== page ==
by Sarah Robinson – Primary Teacher, Outside Education
- To know that your brain has an incredible capacity to learn new things.
- To develop a positive attitude to learning.
- Book: The Archaeology Fox by Stuart Anderson Harris
- Paper and pens
- Internet and non-fiction books
- A selection of household items or toys
Activity: Read and discuss The Archaeology Fox
- Little Fox doesn’t want to use his brain at the start of the story. He thinks his mum and dad’s enthusiasm for learning is daft and boring. He’s stuck in a fixed mindset which is a bit like him packing away his brain in a box and closing the lid.
- Remember: your brain enables you to do amazing things, especially if you make good use it! If you practise tricky activities and explore the things you’re curious about, you can help your brain and body learn new skills and become more capable.
- Do you think Little Fox should leave his brain to rest? Or should he ‘open the box’, challenge his brain and help it grow?!
- Curiosity soon gets the better of Little Fox. He begins to take more interest in his mum and dad’s projects. Although he doesn’t understand, he asks questions: What is mum doing? Why is dad looking at that? He now demonstrates a growth mindset.
- With new experiences, try having an open-minded approach and say Yes, I want to know more! You might not fully understand straight away, but that’s ok! Be a discoverer! Asking questions is a great way to start: ..? How….? What’s happening here?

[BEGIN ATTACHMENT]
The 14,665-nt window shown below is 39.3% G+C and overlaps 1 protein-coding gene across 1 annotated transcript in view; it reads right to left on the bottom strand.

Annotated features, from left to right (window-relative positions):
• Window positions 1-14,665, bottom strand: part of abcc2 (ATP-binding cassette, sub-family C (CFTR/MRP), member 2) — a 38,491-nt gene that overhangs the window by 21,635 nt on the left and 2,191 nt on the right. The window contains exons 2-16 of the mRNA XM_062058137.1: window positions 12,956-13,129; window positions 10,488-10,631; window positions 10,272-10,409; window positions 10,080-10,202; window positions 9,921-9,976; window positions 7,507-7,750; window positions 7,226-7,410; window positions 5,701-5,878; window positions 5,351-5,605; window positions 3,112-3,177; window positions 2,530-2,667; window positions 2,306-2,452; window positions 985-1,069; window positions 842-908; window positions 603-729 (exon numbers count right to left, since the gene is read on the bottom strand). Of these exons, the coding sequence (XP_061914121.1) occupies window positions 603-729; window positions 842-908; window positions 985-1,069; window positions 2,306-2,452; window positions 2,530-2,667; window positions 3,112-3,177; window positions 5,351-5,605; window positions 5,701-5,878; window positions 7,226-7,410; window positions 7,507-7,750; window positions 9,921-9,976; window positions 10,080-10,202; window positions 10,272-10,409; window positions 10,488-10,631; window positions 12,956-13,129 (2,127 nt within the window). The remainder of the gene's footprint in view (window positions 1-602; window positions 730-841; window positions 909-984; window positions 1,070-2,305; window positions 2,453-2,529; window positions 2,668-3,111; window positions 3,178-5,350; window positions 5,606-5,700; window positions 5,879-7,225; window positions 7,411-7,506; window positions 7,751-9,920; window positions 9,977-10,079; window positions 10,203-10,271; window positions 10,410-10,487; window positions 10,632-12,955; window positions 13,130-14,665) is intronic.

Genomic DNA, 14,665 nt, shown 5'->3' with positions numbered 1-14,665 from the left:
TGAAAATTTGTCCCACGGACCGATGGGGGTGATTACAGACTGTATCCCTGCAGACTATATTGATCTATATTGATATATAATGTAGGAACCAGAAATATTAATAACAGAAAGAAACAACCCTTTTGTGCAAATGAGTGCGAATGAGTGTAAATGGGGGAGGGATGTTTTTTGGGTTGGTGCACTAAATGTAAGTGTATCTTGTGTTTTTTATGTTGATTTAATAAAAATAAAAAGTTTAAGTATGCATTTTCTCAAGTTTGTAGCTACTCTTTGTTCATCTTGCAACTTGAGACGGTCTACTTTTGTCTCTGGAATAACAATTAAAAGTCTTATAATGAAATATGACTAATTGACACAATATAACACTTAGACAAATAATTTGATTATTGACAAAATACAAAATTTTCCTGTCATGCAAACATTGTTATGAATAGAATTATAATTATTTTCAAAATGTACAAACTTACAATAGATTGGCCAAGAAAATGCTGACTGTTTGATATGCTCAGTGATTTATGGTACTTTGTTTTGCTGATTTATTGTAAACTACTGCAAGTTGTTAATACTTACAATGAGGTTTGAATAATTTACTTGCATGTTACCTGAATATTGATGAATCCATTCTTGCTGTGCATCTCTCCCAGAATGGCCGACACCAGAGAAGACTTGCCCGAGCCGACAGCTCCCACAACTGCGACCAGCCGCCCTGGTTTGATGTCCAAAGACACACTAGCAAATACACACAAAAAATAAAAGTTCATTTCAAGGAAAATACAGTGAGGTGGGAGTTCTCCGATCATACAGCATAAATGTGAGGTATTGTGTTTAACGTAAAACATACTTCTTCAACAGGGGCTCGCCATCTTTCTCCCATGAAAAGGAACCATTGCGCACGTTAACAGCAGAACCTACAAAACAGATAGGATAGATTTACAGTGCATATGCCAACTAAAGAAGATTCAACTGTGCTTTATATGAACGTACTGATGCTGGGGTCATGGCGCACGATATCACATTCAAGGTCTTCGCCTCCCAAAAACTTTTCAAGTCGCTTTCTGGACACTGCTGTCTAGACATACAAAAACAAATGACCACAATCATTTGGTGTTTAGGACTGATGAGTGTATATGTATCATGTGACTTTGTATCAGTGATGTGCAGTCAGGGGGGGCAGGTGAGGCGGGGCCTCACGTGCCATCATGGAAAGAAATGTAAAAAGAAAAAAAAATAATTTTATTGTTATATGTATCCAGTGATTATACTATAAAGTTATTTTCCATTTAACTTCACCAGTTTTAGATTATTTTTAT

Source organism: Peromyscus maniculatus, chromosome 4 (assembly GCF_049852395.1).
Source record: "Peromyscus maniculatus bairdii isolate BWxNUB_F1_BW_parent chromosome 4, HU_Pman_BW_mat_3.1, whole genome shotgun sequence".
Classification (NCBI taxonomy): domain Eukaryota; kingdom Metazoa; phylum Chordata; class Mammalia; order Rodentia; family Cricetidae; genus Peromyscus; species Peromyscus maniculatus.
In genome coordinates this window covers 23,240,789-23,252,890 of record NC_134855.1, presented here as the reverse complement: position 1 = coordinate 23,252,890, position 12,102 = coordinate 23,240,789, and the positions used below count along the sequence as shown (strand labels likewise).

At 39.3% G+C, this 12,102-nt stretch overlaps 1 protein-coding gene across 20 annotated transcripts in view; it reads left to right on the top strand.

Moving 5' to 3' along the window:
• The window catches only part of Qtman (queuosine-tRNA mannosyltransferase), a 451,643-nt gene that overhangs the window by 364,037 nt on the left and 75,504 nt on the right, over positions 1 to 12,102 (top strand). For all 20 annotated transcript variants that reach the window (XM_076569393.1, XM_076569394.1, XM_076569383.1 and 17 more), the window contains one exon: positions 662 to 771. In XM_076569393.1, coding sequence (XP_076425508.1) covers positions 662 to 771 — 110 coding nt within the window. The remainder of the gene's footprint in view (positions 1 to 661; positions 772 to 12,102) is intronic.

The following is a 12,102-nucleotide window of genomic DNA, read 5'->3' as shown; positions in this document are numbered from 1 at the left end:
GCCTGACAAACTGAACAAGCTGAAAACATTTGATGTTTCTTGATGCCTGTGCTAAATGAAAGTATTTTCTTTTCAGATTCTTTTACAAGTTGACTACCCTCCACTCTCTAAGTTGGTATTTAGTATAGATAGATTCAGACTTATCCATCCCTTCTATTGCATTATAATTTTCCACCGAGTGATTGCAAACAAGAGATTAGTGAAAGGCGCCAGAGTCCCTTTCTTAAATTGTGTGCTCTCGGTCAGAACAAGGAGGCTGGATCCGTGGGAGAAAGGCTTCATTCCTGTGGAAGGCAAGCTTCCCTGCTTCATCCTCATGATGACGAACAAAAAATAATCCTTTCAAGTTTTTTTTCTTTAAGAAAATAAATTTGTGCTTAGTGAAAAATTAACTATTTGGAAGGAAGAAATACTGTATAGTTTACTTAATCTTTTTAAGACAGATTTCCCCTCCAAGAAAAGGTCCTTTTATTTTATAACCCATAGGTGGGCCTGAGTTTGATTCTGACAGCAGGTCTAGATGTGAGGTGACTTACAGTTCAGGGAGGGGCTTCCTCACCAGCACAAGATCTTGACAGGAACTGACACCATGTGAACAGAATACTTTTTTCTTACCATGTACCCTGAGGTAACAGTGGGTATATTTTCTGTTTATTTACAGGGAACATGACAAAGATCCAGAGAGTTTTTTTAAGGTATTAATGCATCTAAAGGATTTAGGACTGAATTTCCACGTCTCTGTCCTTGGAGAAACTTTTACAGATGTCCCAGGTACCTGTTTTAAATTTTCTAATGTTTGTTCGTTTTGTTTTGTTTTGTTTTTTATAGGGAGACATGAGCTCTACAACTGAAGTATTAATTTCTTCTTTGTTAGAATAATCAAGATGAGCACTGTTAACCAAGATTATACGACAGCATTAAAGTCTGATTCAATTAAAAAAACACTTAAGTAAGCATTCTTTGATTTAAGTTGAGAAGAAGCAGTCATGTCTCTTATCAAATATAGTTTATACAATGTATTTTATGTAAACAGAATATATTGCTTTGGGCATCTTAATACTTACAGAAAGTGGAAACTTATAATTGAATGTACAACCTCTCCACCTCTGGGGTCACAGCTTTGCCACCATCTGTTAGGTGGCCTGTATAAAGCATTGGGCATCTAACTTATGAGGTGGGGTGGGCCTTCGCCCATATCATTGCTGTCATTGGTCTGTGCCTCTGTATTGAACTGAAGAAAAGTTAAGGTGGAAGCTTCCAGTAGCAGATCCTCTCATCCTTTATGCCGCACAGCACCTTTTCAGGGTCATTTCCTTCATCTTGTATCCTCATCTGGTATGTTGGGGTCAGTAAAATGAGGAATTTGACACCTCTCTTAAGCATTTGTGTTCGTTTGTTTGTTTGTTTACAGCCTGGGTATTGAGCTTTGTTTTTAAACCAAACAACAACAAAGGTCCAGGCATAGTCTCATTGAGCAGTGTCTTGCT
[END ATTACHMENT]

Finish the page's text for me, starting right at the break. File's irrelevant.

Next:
Activity: What are you eager to know?!
- Brainstorm all the things you always wanted to know. You could create a written list of questions, draw pictures or chat to an adult at home and ask them to record your discussion. Eg: Why does it go dark at night? Why do rainbows appear? Who invented television?
- Choose one topic to explore in more detail and really immerse yourself in this topic! Question people in your family to find out more about the subject, read books and do internet research.
Activity: Memory Game (What’s Under the Blanket?)
- A quick brain-teasing game to develop memory and recall. Gather familiar household objects or toys (approximately 10 items) and lay them out on a flat surface. Close your eyes and/or take a large blanket and cover them. Now ask an another person to remove one item.
- Remove the blanket to reveal the objects again and try to work out what went missing!
- Repeat the exercise but instead of laying out the objects randomly, try grouping them into categories (put all the items of fruit together, toys together, cutlery together etc). Do you find that organising the objects into categories helps your brain remember more effectively? Why do you think this is?